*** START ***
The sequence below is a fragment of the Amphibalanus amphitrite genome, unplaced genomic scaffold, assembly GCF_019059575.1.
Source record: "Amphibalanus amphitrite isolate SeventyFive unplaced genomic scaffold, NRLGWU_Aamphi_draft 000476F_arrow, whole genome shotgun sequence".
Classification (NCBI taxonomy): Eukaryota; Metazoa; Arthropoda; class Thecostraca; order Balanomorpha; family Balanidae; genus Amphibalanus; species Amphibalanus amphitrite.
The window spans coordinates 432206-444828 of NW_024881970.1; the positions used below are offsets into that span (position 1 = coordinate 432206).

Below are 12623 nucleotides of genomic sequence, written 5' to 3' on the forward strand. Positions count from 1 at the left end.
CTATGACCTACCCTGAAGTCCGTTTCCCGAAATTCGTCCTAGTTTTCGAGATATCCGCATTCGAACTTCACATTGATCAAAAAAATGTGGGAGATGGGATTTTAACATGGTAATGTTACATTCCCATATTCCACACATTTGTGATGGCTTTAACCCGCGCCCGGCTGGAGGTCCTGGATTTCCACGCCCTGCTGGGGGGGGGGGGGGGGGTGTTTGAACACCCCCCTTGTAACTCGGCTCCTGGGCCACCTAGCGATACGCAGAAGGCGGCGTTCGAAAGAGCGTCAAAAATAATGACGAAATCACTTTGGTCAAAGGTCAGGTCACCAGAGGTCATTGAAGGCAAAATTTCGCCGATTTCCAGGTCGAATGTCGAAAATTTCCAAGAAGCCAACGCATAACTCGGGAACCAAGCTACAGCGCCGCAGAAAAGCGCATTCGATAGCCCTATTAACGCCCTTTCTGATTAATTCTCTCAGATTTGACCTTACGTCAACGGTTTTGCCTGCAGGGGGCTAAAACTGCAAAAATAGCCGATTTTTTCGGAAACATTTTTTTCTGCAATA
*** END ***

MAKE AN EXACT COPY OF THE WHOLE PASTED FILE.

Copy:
The sequence below is a fragment of the Amphibalanus amphitrite genome, unplaced genomic scaffold, assembly GCF_019059575.1.
Source record: "Amphibalanus amphitrite isolate SeventyFive unplaced genomic scaffold, NRLGWU_Aamphi_draft 000476F_arrow, whole genome shotgun sequence".
Classification (NCBI taxonomy): Eukaryota; Metazoa; Arthropoda; class Thecostraca; order Balanomorpha; family Balanidae; genus Amphibalanus; species Amphibalanus amphitrite.
The window spans coordinates 432206-444828 of NW_024881970.1; the positions used below are offsets into that span (position 1 = coordinate 432206).

Below are 12623 nucleotides of genomic sequence, written 5' to 3' on the forward strand. Positions count from 1 at the left end.
CTATGACCTACCCTGAAGTCCGTTTCCCGAAATTCGTCCTAGTTTTCGAGATATCCGCATTCGAACTTCACATTGATCAAAAAAATGTGGGAGATGGGATTTTAACATGGTAATGTTACATTCCCATATTCCACACATTTGTGATGGCTTTAACCCGCGCCCGGCTGGAGGTCCTGGATTTCCACGCCCTGCTGGGGGGGGGGGGGGGGGTGTTTGAACACCCCCCTTGTAACTCGGCTCCTGGGCCACCTAGCGATACGCAGAAGGCGGCGTTCGAAAGAGCGTCAAAAATAATGACGAAATCACTTTGGTCAAAGGTCAGGTCACCAGAGGTCATTGAAGGCAAAATTTCGCCGATTTCCAGGTCGAATGTCGAAAATTTCCAAGAAGCCAACGCATAACTCGGGAACCAAGCTACAGCGCCGCAGAAAAGCGCATTCGATAGCCCTATTAACGCCCTTTCTGATTAATTCTCTCAGATTTGACCTTACGTCAACGGTTTTGCCTGCAGGGGGCTAAAACTGCAAAAATAGCCGATTTTTTCGGAAACATTTTTTTCTGCAATA